Dr Imran Rahman

Email: imran.rahman@oum.ox.ac.uk
Phone: +44 (0)1865 272 996
College profile page: Junior Research Fellow, St Cross College
Twitter: @VirtualPalaeo
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Research summary

Dr Rahman’s research uses echinoderms as a model group for uncovering the origin and early evolution of animals more broadly. His work is focused on Palaeozoic fossils, which document the earliest steps in the evolution of the echinoderm body plan. Fossils are analysed with the aid of high-resolution X-ray tomography and computer simulations (e.g. computational fluid dynamics), providing new insights into their morphology, systematics and function. This has informed rigorous tests of long-standing hypotheses concerning the mode of life, phylogenetic relationships and evolutionary history of early echinoderms, with implications for understanding the Cambrian explosion and the emergence of animals more generally.

Related research interests include Ediacaran organisms and their ecosystems, the anatomy and development of deuterostomes and techniques for three-dimensional visualization and analysis of fossil and modern specimens.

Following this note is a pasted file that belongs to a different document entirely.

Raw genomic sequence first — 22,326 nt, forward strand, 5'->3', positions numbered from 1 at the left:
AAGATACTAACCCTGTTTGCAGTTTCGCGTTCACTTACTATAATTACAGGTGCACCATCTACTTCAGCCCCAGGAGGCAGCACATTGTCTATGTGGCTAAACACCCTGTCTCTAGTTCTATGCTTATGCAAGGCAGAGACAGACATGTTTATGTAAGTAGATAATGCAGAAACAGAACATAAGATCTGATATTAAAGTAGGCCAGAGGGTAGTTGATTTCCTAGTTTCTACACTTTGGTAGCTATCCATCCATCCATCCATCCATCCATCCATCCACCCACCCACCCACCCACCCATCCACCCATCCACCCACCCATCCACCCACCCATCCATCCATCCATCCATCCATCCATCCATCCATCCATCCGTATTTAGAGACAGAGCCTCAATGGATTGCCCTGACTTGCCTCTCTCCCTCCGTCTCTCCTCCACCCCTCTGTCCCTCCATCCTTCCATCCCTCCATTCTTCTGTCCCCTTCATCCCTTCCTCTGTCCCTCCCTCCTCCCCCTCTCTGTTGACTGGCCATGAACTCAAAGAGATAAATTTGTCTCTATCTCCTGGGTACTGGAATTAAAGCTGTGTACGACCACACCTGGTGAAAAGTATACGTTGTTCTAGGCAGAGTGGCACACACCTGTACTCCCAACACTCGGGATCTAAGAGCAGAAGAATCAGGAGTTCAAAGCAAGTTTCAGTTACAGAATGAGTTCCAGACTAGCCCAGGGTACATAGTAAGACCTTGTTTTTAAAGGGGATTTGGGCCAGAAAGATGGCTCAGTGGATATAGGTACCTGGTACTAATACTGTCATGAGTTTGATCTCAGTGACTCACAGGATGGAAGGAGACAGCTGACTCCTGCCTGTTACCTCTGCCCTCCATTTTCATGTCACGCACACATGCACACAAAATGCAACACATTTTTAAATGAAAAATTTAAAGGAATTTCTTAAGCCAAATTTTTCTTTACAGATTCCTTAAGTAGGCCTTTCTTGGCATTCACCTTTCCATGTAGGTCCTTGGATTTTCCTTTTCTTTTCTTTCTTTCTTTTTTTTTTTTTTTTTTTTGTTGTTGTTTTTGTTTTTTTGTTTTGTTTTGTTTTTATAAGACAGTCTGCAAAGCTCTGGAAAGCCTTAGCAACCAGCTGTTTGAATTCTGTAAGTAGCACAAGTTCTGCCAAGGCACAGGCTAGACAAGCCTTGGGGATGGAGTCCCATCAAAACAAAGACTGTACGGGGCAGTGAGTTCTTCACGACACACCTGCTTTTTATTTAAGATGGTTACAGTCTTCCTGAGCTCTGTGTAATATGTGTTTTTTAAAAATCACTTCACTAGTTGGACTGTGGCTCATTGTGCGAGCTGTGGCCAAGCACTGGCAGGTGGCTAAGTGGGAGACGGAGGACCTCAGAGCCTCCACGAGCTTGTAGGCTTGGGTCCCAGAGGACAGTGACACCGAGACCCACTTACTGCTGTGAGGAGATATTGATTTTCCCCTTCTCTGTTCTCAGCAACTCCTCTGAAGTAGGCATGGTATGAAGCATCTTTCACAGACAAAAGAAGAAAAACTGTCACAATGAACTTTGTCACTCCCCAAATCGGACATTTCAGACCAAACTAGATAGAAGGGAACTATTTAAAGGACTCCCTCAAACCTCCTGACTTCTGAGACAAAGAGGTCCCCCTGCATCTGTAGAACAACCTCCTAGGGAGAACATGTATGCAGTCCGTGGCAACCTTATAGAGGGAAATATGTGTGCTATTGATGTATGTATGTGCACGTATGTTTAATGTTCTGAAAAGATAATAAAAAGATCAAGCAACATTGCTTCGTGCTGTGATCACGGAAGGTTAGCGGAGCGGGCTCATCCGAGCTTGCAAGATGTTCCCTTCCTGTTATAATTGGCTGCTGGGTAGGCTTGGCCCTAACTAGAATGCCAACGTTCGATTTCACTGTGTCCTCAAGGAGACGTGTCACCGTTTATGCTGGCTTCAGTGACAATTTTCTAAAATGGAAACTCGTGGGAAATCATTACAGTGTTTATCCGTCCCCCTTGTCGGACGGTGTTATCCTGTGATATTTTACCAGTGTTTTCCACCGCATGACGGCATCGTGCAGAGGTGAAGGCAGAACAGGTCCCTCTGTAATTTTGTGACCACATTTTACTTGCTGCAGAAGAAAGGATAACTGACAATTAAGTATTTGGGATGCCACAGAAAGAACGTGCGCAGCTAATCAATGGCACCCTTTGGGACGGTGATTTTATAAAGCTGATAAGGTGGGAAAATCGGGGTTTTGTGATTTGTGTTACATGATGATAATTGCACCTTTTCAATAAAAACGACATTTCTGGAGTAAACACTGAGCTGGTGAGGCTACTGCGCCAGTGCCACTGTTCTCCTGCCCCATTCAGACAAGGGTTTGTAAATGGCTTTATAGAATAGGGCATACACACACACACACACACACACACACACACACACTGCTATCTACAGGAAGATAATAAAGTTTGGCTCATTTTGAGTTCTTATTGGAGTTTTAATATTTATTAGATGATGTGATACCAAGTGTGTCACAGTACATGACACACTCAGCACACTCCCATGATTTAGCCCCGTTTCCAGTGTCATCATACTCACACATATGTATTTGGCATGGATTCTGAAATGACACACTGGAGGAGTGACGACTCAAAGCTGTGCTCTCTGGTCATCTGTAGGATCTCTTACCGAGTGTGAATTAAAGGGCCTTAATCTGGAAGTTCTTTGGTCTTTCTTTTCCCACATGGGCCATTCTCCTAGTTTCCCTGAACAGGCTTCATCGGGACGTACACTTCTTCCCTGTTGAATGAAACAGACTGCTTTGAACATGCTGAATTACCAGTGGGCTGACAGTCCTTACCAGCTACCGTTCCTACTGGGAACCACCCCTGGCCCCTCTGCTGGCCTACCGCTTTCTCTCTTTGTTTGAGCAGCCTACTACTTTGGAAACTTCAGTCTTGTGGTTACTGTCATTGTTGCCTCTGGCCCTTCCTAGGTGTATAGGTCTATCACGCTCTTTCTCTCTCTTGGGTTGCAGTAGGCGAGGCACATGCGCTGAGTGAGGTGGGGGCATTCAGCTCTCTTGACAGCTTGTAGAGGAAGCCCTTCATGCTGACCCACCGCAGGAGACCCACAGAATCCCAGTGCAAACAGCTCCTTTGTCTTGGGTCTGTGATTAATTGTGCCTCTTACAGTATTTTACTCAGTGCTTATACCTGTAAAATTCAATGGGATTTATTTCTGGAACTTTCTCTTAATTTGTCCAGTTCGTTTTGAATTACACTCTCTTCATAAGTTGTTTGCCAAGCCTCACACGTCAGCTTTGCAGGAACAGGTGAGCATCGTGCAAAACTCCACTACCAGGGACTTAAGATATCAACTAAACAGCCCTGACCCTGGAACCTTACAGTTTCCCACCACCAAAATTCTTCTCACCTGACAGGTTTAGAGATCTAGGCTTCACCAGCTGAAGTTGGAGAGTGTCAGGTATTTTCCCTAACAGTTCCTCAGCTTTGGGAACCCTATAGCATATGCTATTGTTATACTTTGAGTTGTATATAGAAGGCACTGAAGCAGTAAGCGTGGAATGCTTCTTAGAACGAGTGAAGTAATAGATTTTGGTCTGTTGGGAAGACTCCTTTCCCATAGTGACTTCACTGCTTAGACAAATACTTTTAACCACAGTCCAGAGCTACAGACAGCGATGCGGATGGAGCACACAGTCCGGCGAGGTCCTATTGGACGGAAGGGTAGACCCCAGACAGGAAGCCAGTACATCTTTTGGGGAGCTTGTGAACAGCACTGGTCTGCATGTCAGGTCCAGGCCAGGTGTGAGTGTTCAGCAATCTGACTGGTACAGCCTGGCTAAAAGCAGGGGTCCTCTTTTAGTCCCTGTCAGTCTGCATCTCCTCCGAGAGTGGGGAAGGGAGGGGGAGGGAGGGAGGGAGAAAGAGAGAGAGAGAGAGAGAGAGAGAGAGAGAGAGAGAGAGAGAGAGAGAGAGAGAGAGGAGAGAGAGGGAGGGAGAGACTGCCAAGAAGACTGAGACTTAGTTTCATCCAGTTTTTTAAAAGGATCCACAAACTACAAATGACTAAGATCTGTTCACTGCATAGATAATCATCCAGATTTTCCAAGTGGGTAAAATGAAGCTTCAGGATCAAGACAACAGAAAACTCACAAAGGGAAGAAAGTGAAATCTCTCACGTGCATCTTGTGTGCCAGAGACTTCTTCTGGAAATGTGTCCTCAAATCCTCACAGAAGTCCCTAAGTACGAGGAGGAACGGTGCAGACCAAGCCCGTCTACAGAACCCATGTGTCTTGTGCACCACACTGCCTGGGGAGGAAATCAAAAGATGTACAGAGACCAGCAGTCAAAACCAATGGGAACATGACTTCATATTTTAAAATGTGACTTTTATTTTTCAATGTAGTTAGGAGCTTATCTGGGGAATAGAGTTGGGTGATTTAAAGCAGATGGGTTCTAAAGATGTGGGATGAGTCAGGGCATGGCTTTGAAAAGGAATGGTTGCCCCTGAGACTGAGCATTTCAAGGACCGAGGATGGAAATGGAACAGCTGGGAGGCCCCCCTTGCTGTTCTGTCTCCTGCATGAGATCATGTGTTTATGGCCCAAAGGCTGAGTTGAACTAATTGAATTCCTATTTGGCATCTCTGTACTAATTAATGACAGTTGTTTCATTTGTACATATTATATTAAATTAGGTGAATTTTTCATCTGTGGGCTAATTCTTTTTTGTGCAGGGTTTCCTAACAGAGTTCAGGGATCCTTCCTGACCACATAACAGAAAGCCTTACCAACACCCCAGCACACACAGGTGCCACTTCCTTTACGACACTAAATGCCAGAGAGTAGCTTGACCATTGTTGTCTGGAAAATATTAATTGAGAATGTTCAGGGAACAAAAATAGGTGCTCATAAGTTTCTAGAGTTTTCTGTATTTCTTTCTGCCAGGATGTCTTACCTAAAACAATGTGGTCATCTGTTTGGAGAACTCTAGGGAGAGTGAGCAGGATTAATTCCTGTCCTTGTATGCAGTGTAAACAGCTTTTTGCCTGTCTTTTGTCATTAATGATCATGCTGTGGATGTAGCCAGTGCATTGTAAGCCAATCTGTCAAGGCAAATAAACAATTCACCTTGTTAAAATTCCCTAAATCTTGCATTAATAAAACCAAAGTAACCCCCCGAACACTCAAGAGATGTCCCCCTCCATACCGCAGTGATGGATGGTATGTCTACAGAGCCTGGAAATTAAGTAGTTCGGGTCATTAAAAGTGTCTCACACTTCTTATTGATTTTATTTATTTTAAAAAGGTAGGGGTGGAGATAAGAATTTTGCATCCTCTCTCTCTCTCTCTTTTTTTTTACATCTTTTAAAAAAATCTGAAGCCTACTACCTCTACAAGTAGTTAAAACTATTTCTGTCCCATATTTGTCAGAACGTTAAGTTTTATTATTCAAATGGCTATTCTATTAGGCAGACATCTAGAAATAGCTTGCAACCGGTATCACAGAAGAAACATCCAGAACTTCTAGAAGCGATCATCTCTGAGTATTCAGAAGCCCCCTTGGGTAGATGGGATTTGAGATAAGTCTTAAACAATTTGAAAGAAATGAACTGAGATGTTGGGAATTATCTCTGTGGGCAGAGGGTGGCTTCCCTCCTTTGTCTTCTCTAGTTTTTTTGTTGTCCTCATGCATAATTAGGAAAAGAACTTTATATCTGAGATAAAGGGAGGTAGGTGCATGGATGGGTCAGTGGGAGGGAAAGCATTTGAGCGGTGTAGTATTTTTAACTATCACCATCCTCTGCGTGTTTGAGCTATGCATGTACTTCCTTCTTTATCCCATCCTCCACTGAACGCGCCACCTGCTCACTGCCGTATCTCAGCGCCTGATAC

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Computer simulation of water flow around Protocinctus mansillaensis, a fossil echinoderm from the Cambrian of Spain, Rahman et al. 2015
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Three-dimensional computer reconstruction of Heropyrgus disterminus, a fossil echinoderm from the Silurian of Herefordshire, UK, Briggs et al. 2017

CV

Imran Rahman is Deputy Head of Research at Oxford University Museum of Natural History, and is currently supported by a Museum Research Fellowship. He is also a Junior Research Fellow at St Cross College. Prior to this, Imran was supported by an 1851 Research Fellowship split between the University of Bristol and the Oxford University Museum of Natural History.

Imran obtained an MSc in Palaeobiology from University College London and a PhD on Palaeozoic fossil echinoderms from Imperial College London under the supervision of Dr Mark Sutton. After his PhD, Imran undertook an MSc in Evolutionary Genetics and Genomics at the University of Manchester to gain practical experience in molecular biology and bioinformatics. This was followed by a NERC Postdoctoral Research Fellowship split between the Universities of Birmingham and Bristol.

Featured publications

  • The Cambrian Substrate Revolution and the early evolution of attachment in suspension-feeding echinoderms

  • Palaeontology: Tiny fossils in the animal family tree.

  • Cambrian cinctan echinoderms shed light on feeding in the ancestral deuterostome.

  • Organismal Biology: Suspension feeding in the enigmatic ediacaran organism tribrachidium demonstrates complexity of Neoproterozoic ecosystems

  • Early post-metamorphic, Carboniferous blastoid reveals the evolution and development of the digestive system in echinoderms.

  • More
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